I hear rumours that my career has benefitted from nepotism and it baffles me: Asim Azhar
A wall in Asim Azhar’s home immediately catches the eye. It is covered completely with framed images of milestones in his life.
They go all the way back to the kindergarten play in which he played a starring role before moving on to the concerts, fashion show appearances and Coke Studio (CS) trysts that have defined his short but successful career.
Inevitably, it is this wall that starts off my conversation with Asim. “My mother made this wall for me. All I did was WhatsApp her images that I felt could be framed. I was going through a low phase when I was wondering what I had managed to achieve in life. My mother thought that I needed these images on my wall to serve as a reminder.”
For someone so young — Asim just turned 22 — he has a lot to be proud of. “Coke Studio, of course, is a great opportunity for any Pakistani musician,” he points at the images of that all-too-familiar red and black podium, “and singing on the Bridal Couture Week catwalk was always on my bucket list. It’s as close as we can get in Pakistan to a Victoria’s Secret show format!” he laughs.
“I was, until this year, the youngest singer to be featured on Coke Studio,” he says. His duet with Momina Mustehsan on Coke Studio 9, Tera Woh Pyar, crossed 100 million views on YouTube. “Also, I am the fourth Pakistani to hit this record.”
There are pictures of him with family and with Rahat Fateh Ali Khan, Bushra Ansari and Junaid Jamshed. There’s one of him at an awards show with Syra Shehroz. “She was my childhood crush and it was great to share the stage with her.” Considering that Syra’s hardly old, this is just a testament to how young Asim is!
There are also plenty of images of him in concerts, his hand outstretched, leaning from the stage to touch fingers with a sea of fans. It’s very rock star-like — in fact, in the initial years of his career, Asim was infamously often referred to as Pakistan’s Justin Bieber. His career has grown since then and shedding off Bieber’s shadow, he is now simply Asim Azhar, one amongst the small motley crew of Pakistan’s rock stars.
What’s impressive is that he’s paved his way all on his own. When he was 16, Asim jump-started his career via YouTube. He then slowly proceeded to build his portfolio, singing covers of popular Western songs, creating his own videos and simply floating them out on social media.
His official Facebook page initially only had about 2,000 followers. This fan-following has magnified over time and, in 2015, Asim got a call from Strings, inviting him to CS’s lofty platform. “I was, until this year, the youngest singer to be featured on Coke Studio,” Asim tells me. His duet with Momina Mustehsan in the ninth season of CS, Tera Woh Pyar, crossed 100 million views on YouTube. “Also, I am the fourth Pakistani to hit this record,” he continues.
It almost seems too easy, I tell him, like a fairytale where he just swooped in via the internet and attained instant stardom. “It wasn’t easy,” he corrects me.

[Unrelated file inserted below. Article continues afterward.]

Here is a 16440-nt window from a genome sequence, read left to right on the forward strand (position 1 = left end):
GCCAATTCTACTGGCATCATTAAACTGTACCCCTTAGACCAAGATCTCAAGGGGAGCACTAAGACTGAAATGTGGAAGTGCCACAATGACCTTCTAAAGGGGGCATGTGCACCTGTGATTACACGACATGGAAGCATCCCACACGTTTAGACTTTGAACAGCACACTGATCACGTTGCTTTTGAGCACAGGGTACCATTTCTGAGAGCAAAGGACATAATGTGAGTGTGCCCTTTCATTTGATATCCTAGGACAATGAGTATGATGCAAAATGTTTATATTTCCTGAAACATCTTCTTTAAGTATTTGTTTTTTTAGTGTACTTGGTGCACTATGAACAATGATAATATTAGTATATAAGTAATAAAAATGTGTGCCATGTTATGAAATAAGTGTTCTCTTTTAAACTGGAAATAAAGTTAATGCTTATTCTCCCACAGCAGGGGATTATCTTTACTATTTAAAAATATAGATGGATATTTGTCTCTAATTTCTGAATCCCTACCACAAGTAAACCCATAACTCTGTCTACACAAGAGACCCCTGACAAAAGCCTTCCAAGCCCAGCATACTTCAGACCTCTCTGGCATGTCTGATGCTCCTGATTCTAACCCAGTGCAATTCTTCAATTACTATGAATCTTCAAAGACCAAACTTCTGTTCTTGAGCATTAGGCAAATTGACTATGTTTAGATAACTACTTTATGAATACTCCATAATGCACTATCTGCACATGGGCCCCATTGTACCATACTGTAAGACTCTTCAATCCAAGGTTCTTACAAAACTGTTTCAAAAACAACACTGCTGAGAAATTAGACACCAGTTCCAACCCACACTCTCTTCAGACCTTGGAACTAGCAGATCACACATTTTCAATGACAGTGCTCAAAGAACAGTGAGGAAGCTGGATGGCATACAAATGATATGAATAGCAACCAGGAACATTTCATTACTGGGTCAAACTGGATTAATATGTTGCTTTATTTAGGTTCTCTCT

“I sometimes hear the rumour that my career has benefitted from nepotism. It baffles me because both my parents are simple, hardworking people. My father’s been a musician for the past 50 years and is the most low-profile man, while my mother has only recently become established as a TV artist. They are no channel owners or people with massive political connections. I have put in a lot of hard work into my career. For about three years, I was just spending money on music that I would put out on the net and earn nothing back from it. And yes, I managed to get popular with a niche, mostly female, crowd but there were many more people who hated me and they were very vocal about it.”
Two sides to the social media coin
This hate was channelled against him via social media’s all-pervasive, very convenient platforms. “Twitter made my life hell at the time,” he recalls. “I could understand if someone had different tastes and didn’t enjoy my music but the attacks were often so personal, slamming everything from the way I looked to the way I dressed. I was only 16 at the time and often it would be really difficult to handle the hatred. Fortunately, I didn’t let it get me down and kept working.
“It helped that, amidst all the hatred, sometimes good things would happen. In 2013, I sang the cover of an Ed Sheeran song and a BBC commentator Nihal Arthanayake retweeted it, tagging Ed in the Tweet. Ed actually responded and said that it was amazing. I felt encouraged that, despite all my critics, if a musician of Ed Sheeran’s calibre liked my work then I must be doing something right.”
“I sometimes hear the rumour that my career has benefitted from nepotism. It baffles me because both my parents are simple, hardworking people,” says the young singer.
Asim’s social media accounts — Twitter, Instagram, Facebook, he’s on all of them — have continued to be quite star-studded. He recently wished Shah Rukh Khan a happy birthday and joked about singing for him and SRK quipped right back. His birthday, also, was quite the Insta-celebration with multiple stars and designers wishing him. In an industry rife with politics and one-upmanship, Asim seems to have somehow become everyone’s favourite. It’s ironic that while he may once have had been trolled on social media, the same platform now showers love upon him.